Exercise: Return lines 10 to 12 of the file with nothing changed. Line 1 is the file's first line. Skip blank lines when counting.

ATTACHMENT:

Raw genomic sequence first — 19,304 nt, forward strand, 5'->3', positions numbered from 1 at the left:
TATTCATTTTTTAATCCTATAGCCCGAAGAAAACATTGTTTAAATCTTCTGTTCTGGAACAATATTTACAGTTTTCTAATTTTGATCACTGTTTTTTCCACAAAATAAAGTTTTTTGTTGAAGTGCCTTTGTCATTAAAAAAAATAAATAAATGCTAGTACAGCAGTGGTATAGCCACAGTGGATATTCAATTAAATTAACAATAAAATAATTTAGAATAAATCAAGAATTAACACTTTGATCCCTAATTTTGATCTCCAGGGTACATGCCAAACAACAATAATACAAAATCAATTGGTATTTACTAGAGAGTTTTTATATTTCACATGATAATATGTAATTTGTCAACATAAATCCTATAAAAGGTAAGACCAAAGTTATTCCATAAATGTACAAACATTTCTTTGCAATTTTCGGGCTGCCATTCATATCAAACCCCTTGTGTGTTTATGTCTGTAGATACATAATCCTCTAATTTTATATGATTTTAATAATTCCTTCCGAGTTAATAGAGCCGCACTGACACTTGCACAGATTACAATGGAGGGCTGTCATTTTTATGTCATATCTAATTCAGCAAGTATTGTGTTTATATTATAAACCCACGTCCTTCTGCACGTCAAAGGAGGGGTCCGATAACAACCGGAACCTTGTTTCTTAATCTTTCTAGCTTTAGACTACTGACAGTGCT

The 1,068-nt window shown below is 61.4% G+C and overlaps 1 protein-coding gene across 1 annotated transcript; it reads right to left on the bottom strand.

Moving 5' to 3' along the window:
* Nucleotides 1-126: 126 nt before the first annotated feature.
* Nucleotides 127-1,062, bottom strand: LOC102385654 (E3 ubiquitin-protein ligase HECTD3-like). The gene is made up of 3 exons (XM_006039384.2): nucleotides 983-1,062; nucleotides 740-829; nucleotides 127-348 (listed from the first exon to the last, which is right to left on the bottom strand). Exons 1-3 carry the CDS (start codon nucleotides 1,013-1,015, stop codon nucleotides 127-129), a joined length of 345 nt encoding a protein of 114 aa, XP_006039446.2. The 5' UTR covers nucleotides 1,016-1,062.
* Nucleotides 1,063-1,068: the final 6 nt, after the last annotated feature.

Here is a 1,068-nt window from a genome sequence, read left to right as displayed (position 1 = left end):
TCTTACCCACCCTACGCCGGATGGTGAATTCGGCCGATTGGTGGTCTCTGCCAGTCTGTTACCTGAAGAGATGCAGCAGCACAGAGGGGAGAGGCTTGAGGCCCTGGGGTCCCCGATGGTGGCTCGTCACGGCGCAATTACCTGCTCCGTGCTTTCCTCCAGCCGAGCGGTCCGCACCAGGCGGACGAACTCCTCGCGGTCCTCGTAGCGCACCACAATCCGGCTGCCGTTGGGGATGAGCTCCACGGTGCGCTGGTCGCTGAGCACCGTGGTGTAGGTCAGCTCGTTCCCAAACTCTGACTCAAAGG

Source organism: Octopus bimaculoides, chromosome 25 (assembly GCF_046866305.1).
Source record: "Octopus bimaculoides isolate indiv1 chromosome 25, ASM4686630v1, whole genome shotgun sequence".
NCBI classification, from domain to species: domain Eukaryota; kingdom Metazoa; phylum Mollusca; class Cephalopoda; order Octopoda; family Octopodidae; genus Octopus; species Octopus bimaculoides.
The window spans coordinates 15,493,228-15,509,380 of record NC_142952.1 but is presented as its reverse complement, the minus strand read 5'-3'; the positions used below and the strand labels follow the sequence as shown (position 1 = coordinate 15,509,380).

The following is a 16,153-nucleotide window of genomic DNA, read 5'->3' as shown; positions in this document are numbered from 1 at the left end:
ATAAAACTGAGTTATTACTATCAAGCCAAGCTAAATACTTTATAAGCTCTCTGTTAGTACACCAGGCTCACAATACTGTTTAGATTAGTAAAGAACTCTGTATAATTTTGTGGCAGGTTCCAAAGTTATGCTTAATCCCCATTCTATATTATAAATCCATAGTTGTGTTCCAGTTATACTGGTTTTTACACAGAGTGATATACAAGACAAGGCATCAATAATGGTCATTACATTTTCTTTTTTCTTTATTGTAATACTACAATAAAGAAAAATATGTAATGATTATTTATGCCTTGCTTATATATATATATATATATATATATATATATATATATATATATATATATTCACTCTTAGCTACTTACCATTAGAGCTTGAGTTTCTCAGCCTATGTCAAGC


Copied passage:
Source organism: Octopus bimaculoides, chromosome 25 (assembly GCF_046866305.1).
Source record: "Octopus bimaculoides isolate indiv1 chromosome 25, ASM4686630v1, whole genome shotgun sequence".
NCBI classification, from domain to species: domain Eukaryota; kingdom Metazoa; phylum Mollusca; class Cephalopoda; order Octopoda; family Octopodidae; genus Octopus; species Octopus bimaculoides.